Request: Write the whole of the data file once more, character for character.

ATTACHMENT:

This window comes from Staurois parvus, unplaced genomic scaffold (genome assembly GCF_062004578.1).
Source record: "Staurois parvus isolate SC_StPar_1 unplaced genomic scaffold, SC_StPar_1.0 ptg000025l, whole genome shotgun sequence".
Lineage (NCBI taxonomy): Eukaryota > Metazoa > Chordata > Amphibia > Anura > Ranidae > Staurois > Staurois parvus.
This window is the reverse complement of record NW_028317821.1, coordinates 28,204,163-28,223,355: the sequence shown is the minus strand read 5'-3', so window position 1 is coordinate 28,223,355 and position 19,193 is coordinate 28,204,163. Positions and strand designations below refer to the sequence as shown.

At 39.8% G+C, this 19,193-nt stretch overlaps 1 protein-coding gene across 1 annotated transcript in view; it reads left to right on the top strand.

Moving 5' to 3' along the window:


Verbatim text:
This window comes from Staurois parvus, unplaced genomic scaffold (genome assembly GCF_062004578.1).
Source record: "Staurois parvus isolate SC_StPar_1 unplaced genomic scaffold, SC_StPar_1.0 ptg000025l, whole genome shotgun sequence".
Lineage (NCBI taxonomy): Eukaryota > Metazoa > Chordata > Amphibia > Anura > Ranidae > Staurois > Staurois parvus.
This window is the reverse complement of record NW_028317821.1, coordinates 28,204,163-28,223,355: the sequence shown is the minus strand read 5'-3', so window position 1 is coordinate 28,223,355 and position 19,193 is coordinate 28,204,163. Positions and strand designations below refer to the sequence as shown.

At 39.8% G+C, this 19,193-nt stretch overlaps 1 protein-coding gene across 1 annotated transcript in view; it reads left to right on the top strand.

Moving 5' to 3' along the window: